2. Stop the use of non-natural composites in packaging. Composites include more than one material, a man-made or natural component combined with a synthetic polymer. Packets of chips are an example: They are hard to recycle and their recycling releases harmful chemicals. The more we source locally, the less the need for long-life preservation.
  3. Build roads in conjunction with well planned public transport using electric-vehicles or 100% ethanol-fuelled vehicles. This will eliminate exhaust fumes and the number of batteries that need to be recycled or mined for, and urban roads will become joyful to walk or bike on. 
  4. Ask and plan for better infrastructure in rural areas. Give villages access to all necessities at local facilities. Roads that enable villagers to travel to cities or towns are options only for those that have a personal vehicle or the money to hire one during an emergency. To enable someone is to respect their reality and help enhance it.
  5. Rethink and rebuild our education system: It cannot be that villages or rural settings in India or elsewhere lack youth who can be trained to become educators, engineers, healthcare professionals and more. To underestimate their intelligence, prepare them for a biased college and university setup, and not provide adequate training and support to harness skills is a systemic shortcoming. Skill development needs to look at local problems that rural youth can solve using their training, and not at how they can contribute to the required industrial workforce.
  6. Develop highways that carry not trucks or cars but have integrated electric or ethanol-fuelled tram systems to carry produce and people, encouraging relationships through shared journeys, and cultural exchange through food and small scale goods. I like the idea of a zip line suggested by a child to the COP26 President. Maybe this is technology that we need to invest in to improve interstate travel.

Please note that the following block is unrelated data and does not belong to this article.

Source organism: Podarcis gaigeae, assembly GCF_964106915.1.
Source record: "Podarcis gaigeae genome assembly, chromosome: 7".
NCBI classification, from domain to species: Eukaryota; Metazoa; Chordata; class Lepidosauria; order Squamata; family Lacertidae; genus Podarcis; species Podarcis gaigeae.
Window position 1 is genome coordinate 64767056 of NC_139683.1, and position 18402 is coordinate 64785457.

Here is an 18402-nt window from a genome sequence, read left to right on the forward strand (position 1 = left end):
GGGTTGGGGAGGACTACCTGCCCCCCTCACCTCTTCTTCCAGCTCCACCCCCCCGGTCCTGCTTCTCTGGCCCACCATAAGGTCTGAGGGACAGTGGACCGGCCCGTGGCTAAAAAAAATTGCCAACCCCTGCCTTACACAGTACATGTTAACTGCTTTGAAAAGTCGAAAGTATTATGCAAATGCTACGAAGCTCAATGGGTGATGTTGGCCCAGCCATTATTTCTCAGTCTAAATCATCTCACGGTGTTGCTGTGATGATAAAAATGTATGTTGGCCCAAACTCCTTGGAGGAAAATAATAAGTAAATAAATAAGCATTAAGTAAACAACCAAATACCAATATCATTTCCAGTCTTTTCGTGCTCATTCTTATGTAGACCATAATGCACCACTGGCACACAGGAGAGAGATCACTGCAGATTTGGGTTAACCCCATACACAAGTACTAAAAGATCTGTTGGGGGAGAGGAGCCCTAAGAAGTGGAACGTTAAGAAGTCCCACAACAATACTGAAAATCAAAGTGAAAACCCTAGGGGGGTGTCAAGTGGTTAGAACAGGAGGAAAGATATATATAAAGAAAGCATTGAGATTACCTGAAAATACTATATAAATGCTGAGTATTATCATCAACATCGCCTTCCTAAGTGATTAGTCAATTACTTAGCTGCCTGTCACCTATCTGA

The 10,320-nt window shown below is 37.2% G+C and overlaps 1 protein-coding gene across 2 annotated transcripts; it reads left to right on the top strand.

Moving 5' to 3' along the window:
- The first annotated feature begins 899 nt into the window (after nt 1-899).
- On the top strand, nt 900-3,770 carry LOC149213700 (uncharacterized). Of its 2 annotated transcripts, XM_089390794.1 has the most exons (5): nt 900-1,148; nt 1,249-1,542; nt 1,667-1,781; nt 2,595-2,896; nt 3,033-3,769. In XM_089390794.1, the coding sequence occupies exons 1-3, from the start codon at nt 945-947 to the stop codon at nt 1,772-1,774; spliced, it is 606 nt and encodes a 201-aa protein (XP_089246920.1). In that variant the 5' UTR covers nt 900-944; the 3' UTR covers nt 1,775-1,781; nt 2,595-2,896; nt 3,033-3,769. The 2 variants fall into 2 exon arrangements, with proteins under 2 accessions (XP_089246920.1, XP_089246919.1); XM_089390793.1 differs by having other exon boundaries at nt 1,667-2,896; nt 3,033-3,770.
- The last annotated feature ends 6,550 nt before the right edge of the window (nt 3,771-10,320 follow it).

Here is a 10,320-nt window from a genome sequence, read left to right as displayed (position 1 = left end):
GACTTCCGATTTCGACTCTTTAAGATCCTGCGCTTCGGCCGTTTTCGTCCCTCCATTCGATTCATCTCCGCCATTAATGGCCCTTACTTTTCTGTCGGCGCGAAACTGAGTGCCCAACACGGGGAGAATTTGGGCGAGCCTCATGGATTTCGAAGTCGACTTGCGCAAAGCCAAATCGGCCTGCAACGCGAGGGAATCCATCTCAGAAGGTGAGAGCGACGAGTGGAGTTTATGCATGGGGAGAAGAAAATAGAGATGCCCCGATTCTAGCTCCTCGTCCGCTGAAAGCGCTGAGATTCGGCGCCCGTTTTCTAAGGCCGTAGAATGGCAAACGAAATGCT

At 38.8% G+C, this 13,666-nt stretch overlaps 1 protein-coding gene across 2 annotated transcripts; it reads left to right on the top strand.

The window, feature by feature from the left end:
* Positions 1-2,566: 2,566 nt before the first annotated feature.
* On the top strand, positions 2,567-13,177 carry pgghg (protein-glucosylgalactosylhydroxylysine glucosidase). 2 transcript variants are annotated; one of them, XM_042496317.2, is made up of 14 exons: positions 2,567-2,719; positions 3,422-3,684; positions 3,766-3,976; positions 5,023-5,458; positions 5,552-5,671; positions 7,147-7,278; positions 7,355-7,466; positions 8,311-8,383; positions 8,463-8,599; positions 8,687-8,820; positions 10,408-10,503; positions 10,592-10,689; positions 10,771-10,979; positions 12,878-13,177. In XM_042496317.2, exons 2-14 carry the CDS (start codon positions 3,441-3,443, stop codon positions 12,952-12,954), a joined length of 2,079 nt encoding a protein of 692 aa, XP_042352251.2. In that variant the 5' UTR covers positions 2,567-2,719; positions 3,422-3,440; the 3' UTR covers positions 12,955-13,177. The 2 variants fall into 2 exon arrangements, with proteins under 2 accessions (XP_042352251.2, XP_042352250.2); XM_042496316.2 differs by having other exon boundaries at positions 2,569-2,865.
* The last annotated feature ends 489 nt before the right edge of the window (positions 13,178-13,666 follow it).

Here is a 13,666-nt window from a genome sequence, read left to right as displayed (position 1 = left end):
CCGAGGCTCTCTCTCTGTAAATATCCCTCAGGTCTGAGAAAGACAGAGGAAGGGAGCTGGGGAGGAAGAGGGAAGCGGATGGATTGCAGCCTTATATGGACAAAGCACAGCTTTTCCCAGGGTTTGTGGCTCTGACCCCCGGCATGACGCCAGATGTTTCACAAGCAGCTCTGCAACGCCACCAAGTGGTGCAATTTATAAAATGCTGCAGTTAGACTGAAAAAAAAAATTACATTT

7. Redefine renewable sources of energy to include reusable technology. Not so far in the future, photovoltaic cells used in solar panels will add to the growing toxic trash that lithium-ion batteries are contributing to. We need more investment in reusable and circular design and technology, with cleaner ways to disintegrate and decompose.  

One degree. One decade

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ESG or Environmental Social Governance is the criteria used by some mutual funds and exchange traded funds to offer green options to investors. It’s what your bank will send your way, when you ask about funds that invest in clean energy and conservation. After reviewing three ESG funds, all I have to say is, ‘no thanks.’ 

ESG is primarily greenwashing, a term used for initiatives that lack environmental-integrity: They are marketed as green but they barely even make a dent in reducing carbon emissions.

CNG or Compressed Natural Gas emits only 5 to 10 percent less CO2 than gasoline or diesel, and investing in it cannot be considered green. Luxury hotels that include two-day laundry cycles instead of daily washes are not green (a study of 58 luxury hotels in Taiwan revealed that 50kg-CO2 emissions are generated for each room/night sold), and eco-brands that ship worldwide are not green either (aviation produces 74% more CO2 than road transport)—This is greenwashing! 

The presence of Oil and Gas companies in an ESG equity list highlights the lack of commitment towards decarbonisation. Maybe they need to be reminded that CO2 emissions are not green.

ESG equity selection

To be truly green we need to move away from fossil fuel; no small task this. Those who get there, live by nature’s cycles, undertake forestation, use solar, wind, or bioenergy, and make in quantities that allow time for resources to replenish – there’s a lot more complexity to this mix than apparent. A commendable example of green is Navadarshanam in Tamil Nadu, India. A land-based community that started in the 1990s on 115 acres (~46.5 hectares or 465,000 square meters) of arid land, which today, after thirty-years, is largely a healthy forest dedicated to wilderness preservation.